5 percent of the world's population accounted for a disproportionate 31 percent of public mass shooters globally from 1966-2012, according to new research presented at the Annual Meeting of the American Sociological Association.
An analysis examined the years 1966-2012 using data from the New York City Police Department's 2012 active shooter report, the FBI's 2014 active shooter report, and multiple international sources. The author says it is the first quantitative analysis of all reported public mass shootings around the world that resulted in the deaths of four or more people. By definition, these shootings do not include incidents that occurred solely in domestic settings or were primarily gang-related, drive-by shootings, hostage taking incidents, or robberies.
In other words, it factored out all ordinary crime and instead focused instead of mentally unbalanced people.
"The United States, Yemen, Switzerland, Finland, and Serbia are ranked as the Top 5 countries in firearms owned per capita, according to the 2007 Small Arms Survey, and my study found that all five are ranked in the Top 15 countries in public mass shooters per capita," said study author Adam Lankford, an associate professor of criminal justice at the University of Alabama. "That is not a coincidence. My study provides empirical evidence, based on my quantitative assessment of 171 countries, that a nation's civilian firearm ownership rate is the strongest predictor of its number of public mass shooters. Until now, everyone was simply speculating about the relationship between firearms and public mass shootings. My study provides empirical evidence of a positive association between the two."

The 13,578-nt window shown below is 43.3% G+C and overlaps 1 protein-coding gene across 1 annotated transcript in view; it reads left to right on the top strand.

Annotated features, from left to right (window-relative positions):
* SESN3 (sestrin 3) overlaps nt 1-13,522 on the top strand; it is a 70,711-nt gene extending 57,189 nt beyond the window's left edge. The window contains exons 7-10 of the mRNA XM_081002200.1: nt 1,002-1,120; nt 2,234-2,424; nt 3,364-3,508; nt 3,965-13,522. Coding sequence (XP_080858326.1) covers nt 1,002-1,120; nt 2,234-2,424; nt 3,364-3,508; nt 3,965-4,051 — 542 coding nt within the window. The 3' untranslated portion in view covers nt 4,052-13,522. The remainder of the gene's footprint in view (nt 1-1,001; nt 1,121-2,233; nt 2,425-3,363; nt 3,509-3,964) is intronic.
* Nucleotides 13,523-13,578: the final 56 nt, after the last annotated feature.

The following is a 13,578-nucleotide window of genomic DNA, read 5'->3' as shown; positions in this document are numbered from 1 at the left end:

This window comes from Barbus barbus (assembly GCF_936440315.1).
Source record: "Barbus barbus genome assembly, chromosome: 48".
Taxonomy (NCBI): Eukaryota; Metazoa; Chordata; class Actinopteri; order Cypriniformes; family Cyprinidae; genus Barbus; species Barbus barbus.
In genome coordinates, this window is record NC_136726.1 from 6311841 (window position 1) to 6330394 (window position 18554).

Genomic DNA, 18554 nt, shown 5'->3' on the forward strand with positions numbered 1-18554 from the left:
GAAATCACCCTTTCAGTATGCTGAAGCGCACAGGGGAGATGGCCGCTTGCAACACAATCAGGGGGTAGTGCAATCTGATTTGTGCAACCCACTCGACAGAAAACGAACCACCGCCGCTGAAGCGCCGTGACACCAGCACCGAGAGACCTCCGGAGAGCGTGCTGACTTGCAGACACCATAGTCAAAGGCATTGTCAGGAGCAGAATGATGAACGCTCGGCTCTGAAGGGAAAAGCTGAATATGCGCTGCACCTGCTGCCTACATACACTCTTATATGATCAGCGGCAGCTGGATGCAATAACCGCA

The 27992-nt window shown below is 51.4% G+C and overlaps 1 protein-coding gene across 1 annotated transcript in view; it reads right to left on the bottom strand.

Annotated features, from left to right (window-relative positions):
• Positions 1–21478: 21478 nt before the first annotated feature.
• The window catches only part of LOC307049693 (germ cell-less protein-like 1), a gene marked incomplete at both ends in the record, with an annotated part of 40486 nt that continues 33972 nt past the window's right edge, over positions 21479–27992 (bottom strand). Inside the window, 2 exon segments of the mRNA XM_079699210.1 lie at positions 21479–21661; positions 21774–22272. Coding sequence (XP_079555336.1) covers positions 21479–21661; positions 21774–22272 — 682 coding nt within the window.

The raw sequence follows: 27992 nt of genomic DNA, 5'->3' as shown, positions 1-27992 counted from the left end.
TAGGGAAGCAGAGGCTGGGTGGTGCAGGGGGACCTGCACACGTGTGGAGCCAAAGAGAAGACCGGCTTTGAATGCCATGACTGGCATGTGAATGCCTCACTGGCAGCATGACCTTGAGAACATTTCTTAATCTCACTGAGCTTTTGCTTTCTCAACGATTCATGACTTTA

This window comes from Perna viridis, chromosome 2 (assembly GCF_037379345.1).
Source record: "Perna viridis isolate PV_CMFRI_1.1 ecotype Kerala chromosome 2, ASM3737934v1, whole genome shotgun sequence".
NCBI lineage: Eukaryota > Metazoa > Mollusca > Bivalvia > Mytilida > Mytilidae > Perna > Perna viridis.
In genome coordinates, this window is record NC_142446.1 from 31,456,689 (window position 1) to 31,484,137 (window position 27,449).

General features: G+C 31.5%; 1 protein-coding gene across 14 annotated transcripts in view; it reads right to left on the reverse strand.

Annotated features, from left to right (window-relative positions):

What is left out is that crime and suicide are the biggest uses of firearms. The U.K. bans guns, for example, but it holds down the top three spots in violent crime. And it draws odd correlations, like multiple guns, which are only used in mass shootings. This week, a former television employee and clear racist gunned down a broadcaster and a camera man, but that incident would not count in this analysis.
"Given the fact that the United States has over 200 million more firearms in circulation than any other country, it's not surprising that our public mass shooters would be more likely to arm themselves with multiple weapons than foreign offenders," Lankford said. "I was surprised, however, that the average number of victims killed by each shooter was actually higher in other countries (8.81 victims) than it was in the United States (6.87 victims) because so many horrific attacks have occurred here."
What it should mean is that murders would be much higher. Yet they are not. Gun ownership doubled this century but murders plummeted. Choosing such a narrow focus - "shooting sprees" but not crime - may hint at an ideological goal rather than an informative one.
Obviously by focusing on just shooting sprees, all by people on psychiatric medication, it makes it seem like schools, factories/warehouses, and office buildings than offenders in other countries, where they were more likely to strike in military settings, such as bases, barracks, and checkpoints.
Regardless of its clear limitation, Lankford claims, "The most obvious implication is that the United States could likely reduce its number of school shootings, workplace shootings, and public mass shootings in other places if it reduced the number of guns in circulation."
Five percent of the world's population, the U.S., has also accounted for 40 percent of the world's science output since 1966. Freedom for a few dozen people to commit heinous acts may also mean freedom to lead the world in free thought and technological creativity.